From sect to church
In Search of Paul: How Jesus's Apostle Opposed Rome's Empire With God's Kingdom
By John Dominic Crossan and Jonathan L. Reed
HarperSanFrancisco, 447 pp., illustrated, $29.95
From Jesus to Christianity: How Four Generations of Visionaries and Storytellers Created the New Testament and Christian Faith
By L. Michael WhiteHarper SanFrancisco, 508 pp., illustrated, $24.95
Why the Jews Rejected Jesus: The Turning Point in Western History
By David Klinghoffer
Doubleday, 247 pp., $24.95
Sometime in the 1960s the Chinese statesman Chou En-lai was asked his opinion of the French Revolution. ''It's too early to say," he replied. It may also be too early to know what to say about Jesus of Nazareth, called the Christ by his 2 billion followers and acknowledged as a holy man by another billion Muslims. There is now a solid scholarly consensus that he existed, but none about so fundamental a matter as whether or not he intended to found a new religion. The three books reviewed here, for example, offer three opinions on the latter question: Yes, no, and we'll never know.
It has always been known, of course, that Jesus was a Jew. But until the 20th century, this fact did not figure very prominently in most Christians' understanding of him. The Jews discovered monotheism and had a special covenant with the one true God, enshrined in divinely inspired scriptures that also foretold the coming of a Messiah who would extend God's rule over the whole earth. Jesus' coming fulfilled all the messianic prophecies in the Old Testament, but he insisted that he had come to redeem all of humanity. The Jews could not accept this, and so, in one of history's supreme ironies, they were left behind. Tragically, they could not -- unlike Jesus -- get beyond Judaism. This was, for 19 centuries, more or less the Christian story.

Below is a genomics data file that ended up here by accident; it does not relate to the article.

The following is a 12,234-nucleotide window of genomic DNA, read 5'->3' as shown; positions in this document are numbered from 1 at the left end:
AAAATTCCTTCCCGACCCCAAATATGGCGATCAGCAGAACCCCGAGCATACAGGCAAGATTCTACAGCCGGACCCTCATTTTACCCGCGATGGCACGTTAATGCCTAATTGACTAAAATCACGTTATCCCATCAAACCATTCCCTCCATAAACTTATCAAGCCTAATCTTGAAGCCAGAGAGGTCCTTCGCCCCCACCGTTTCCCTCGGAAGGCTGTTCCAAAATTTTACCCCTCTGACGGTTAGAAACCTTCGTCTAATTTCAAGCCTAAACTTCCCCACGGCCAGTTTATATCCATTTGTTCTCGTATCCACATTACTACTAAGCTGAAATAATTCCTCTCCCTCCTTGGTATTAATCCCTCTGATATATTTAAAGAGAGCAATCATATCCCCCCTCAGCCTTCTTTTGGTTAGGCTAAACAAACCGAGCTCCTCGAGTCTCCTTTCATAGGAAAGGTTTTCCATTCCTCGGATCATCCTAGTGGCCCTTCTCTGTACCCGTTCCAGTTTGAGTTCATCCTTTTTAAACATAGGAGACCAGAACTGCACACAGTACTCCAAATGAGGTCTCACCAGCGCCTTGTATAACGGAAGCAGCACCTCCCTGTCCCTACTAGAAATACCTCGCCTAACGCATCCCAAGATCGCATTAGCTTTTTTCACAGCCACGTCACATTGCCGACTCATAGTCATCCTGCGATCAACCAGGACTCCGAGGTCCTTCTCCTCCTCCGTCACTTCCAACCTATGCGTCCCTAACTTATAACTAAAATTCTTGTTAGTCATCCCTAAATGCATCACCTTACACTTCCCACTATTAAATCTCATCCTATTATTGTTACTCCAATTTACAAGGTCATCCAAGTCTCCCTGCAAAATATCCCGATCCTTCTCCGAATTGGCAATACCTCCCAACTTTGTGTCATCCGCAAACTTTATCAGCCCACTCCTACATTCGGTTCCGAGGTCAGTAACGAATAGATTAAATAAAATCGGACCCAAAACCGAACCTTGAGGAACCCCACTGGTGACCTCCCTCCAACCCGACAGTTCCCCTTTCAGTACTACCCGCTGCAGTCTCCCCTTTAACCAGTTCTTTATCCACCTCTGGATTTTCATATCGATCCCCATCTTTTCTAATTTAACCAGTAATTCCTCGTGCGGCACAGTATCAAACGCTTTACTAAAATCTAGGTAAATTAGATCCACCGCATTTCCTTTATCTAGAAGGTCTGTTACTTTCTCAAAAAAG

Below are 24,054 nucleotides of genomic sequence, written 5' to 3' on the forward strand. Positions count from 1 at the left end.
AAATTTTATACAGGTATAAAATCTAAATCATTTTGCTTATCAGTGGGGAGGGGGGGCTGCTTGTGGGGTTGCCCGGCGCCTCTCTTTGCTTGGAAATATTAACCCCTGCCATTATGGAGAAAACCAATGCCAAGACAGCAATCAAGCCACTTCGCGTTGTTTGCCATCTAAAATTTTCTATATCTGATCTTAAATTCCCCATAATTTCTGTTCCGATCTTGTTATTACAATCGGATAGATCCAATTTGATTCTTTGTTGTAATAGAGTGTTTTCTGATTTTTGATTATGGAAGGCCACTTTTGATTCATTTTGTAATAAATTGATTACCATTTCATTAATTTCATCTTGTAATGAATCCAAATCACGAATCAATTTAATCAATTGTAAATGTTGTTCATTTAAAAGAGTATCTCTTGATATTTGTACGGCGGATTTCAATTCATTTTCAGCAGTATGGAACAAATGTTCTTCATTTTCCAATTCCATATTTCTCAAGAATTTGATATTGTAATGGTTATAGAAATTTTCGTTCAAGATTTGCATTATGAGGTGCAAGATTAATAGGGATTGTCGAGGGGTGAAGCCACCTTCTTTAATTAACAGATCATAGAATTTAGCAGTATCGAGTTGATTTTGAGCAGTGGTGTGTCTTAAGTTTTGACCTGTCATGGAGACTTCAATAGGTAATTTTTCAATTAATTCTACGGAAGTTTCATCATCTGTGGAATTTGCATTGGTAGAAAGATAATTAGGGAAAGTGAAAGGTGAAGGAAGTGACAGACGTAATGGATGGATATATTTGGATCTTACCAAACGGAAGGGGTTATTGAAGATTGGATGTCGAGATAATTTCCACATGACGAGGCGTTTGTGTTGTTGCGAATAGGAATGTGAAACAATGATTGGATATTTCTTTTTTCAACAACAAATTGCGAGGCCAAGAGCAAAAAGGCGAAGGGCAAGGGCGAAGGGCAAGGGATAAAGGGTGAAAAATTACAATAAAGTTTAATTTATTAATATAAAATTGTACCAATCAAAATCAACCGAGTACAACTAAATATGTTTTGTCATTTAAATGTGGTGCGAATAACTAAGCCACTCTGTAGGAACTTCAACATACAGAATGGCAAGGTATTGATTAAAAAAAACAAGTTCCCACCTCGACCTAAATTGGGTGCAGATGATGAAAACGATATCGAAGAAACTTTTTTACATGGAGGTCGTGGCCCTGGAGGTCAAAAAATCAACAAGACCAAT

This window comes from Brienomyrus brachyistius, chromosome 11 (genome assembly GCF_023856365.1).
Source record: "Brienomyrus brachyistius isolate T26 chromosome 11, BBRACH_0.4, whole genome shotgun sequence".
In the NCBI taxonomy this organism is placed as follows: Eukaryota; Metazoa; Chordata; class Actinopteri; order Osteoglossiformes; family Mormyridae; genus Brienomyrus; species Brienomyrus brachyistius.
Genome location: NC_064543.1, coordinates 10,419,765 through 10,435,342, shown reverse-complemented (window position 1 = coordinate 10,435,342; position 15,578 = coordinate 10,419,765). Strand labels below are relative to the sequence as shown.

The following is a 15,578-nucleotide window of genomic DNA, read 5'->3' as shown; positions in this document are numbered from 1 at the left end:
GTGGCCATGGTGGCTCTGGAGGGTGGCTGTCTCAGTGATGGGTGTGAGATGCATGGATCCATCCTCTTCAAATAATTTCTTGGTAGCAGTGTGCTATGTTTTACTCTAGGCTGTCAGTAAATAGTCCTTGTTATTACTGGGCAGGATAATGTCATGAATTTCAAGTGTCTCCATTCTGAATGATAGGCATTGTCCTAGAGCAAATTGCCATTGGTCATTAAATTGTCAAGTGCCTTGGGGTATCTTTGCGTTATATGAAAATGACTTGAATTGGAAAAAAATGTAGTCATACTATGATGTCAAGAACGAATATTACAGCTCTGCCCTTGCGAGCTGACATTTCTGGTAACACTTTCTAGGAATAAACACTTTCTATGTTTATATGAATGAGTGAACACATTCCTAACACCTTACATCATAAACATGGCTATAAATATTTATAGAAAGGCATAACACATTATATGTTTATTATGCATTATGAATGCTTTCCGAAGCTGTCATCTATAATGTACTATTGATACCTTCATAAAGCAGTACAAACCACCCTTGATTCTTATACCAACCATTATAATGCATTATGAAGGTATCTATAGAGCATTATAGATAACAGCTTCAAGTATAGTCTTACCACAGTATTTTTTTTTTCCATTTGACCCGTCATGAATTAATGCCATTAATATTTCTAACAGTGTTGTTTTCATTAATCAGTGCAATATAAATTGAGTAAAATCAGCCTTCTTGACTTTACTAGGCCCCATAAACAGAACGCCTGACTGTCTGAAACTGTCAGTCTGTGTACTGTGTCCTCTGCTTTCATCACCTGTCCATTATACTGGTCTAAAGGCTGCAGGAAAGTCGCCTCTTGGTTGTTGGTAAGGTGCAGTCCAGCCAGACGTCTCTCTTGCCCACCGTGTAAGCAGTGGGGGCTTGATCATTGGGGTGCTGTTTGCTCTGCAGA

Two things have changed that story: the dating of the books that make up the New Testament, with all this tells us about their likely sources and purposes; and a vast increase in knowledge among non-Jewish scholars about Judaism in Jesus' time. Armed with all this new knowledge, many of them have concluded that Jesus, too, did not get beyond Judaism.
People who are of this opinion usually regard the apostle Paul as the founder of Christianity. John Dominic Crossan, a prolific New Testament exegete, and Jonathan Reed, a classical archeologist, believe that Jesus founded Christianity but nonetheless consider Paul a spiritual innovator of genius. The message -- the gospel -- is Jesus' (or as Paul would say, is Jesus), but it was Paul who elaborated the message into a full-scale challenge to what was then the spiritual framework of global civilization: Roman imperial theology. Paul opposed ''the gospel of the divine Caesar" with ''that of the divine Christ."
If, like me, you had scarcely an inkling of ''the gospel of the divine Caesar," then ''In Search of Paul" will prove quite a revelation. From watching ''I, Claudius" we knew that Roman emperors had themselves deified; but wasn't that just a mad lark? No, indeed; they took it very seriously, and so did the rest of the ancient world. With impressive erudition and expository skill, abundant well-chosen illustrations, and vivid prose, Crossan and Reed conduct us on a book-length field trip through the highways, temples, forums, brothels, and bathhouses of the ancient Mediterranean. They explain statuary, describe mosaics, examine coins, decipher inscriptions, and in general bring life in the Roman Empire during the Age of Augustus into remarkably clear and deep focus. Everywhere, it seems, we find visual evidence of an ideology legitimating Roman rule. Crossan and Reed call it ''peace through victory." Unpacked a little, this becomes: The manifest benefits of modern development and civilization rest upon the peace guaranteed by Roman military hegemony, which in turn derives from the societal vigor produced by faithful adherence to traditional morality and values, which dictate a hierarchical social structure with a strong chief executive whom it is disloyal for citizens to challenge.